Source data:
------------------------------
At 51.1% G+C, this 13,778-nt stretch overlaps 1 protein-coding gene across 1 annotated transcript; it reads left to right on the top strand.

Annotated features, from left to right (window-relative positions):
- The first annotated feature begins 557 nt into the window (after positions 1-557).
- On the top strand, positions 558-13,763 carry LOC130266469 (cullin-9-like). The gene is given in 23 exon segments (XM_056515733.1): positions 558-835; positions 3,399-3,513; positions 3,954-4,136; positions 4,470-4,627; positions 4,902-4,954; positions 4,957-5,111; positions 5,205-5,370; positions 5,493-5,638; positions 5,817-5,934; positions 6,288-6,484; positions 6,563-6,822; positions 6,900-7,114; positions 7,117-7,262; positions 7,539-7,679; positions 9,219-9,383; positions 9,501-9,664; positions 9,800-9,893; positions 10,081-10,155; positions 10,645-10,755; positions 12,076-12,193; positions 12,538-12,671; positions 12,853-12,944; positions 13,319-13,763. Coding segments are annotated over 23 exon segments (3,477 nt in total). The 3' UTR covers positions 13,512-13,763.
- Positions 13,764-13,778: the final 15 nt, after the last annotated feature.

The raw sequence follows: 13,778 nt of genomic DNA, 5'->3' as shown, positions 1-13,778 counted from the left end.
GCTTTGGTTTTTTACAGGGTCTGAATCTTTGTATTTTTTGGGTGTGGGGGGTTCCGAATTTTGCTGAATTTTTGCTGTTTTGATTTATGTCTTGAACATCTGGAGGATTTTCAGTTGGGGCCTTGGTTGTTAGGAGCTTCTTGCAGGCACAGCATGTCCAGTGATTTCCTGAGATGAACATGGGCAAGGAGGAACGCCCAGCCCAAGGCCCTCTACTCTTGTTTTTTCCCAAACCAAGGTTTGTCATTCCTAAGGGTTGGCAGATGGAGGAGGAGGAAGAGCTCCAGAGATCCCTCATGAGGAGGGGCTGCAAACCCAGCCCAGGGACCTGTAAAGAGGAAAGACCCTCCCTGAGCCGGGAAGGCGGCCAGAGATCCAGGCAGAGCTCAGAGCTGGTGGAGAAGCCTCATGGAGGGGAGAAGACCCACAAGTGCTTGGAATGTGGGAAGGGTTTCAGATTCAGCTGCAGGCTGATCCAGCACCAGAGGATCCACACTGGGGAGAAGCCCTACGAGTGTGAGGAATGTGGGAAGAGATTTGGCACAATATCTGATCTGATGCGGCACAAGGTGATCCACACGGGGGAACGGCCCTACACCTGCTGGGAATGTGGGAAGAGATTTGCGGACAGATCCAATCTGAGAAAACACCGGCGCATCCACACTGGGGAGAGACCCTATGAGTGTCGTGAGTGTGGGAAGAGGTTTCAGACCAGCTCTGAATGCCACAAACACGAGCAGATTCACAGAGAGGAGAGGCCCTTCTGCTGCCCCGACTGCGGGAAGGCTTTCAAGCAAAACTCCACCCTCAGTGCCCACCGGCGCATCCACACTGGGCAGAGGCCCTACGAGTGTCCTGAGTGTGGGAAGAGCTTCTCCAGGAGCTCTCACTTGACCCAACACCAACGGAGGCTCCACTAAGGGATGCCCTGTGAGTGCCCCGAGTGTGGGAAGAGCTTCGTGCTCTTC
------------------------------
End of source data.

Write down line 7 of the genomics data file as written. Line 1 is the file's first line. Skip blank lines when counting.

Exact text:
GCTTTGGTTTTTTACAGGGTCTGAATCTTTGTATTTTTTGGGTGTGGGGGGTTCCGAATTTTGCTGAATTTTTGCTGTTTTGATTTATGTCTTGAACATCTGGAGGATTTTCAGTTGGGGCCTTGGTTGTTAGGAGCTTCTTGCAGGCACAGCATGTCCAGTGATTTCCTGAGATGAACATGGGCAAGGAGGAACGCCCAGCCCAAGGCCCTCTACTCTTGTTTTTTCCCAAACCAAGGTTTGTCATTCCTAAGGGTTGGCAGATGGAGGAGGAGGAAGAGCTCCAGAGATCCCTCATGAGGAGGGGCTGCAAACCCAGCCCAGGGACCTGTAAAGAGGAAAGACCCTCCCTGAGCCGGGAAGGCGGCCAGAGATCCAGGCAGAGCTCAGAGCTGGTGGAGAAGCCTCATGGAGGGGAGAAGACCCACAAGTGCTTGGAATGTGGGAAGGGTTTCAGATTCAGCTGCAGGCTGATCCAGCACCAGAGGATCCACACTGGGGAGAAGCCCTACGAGTGTGAGGAATGTGGGAAGAGATTTGGCACAATATCTGATCTGATGCGGCACAAGGTGATCCACACGGGGGAACGGCCCTACACCTGCTGGGAATGTGGGAAGAGATTTGCGGACAGATCCAATCTGAGAAAACACCGGCGCATCCACACTGGGGAGAGACCCTATGAGTGTCGTGAGTGTGGGAAGAGGTTTCAGACCAGCTCTGAATGCCACAAACACGAGCAGATTCACAGAGAGGAGAGGCCCTTCTGCTGCCCCGACTGCGGGAAGGCTTTCAAGCAAAACTCCACCCTCAGTGCCCACCGGCGCATCCACACTGGGCAGAGGCCCTACGAGTGTCCTGAGTGTGGGAAGAGCTTCTCCAGGAGCTCTCACTTGACCCAACACCAACGGAGGCTCCACTAAGGGATGCCCTGTGAGTGCCCCGAGTGTGGGAAGAGCTTCGTGCTCTTC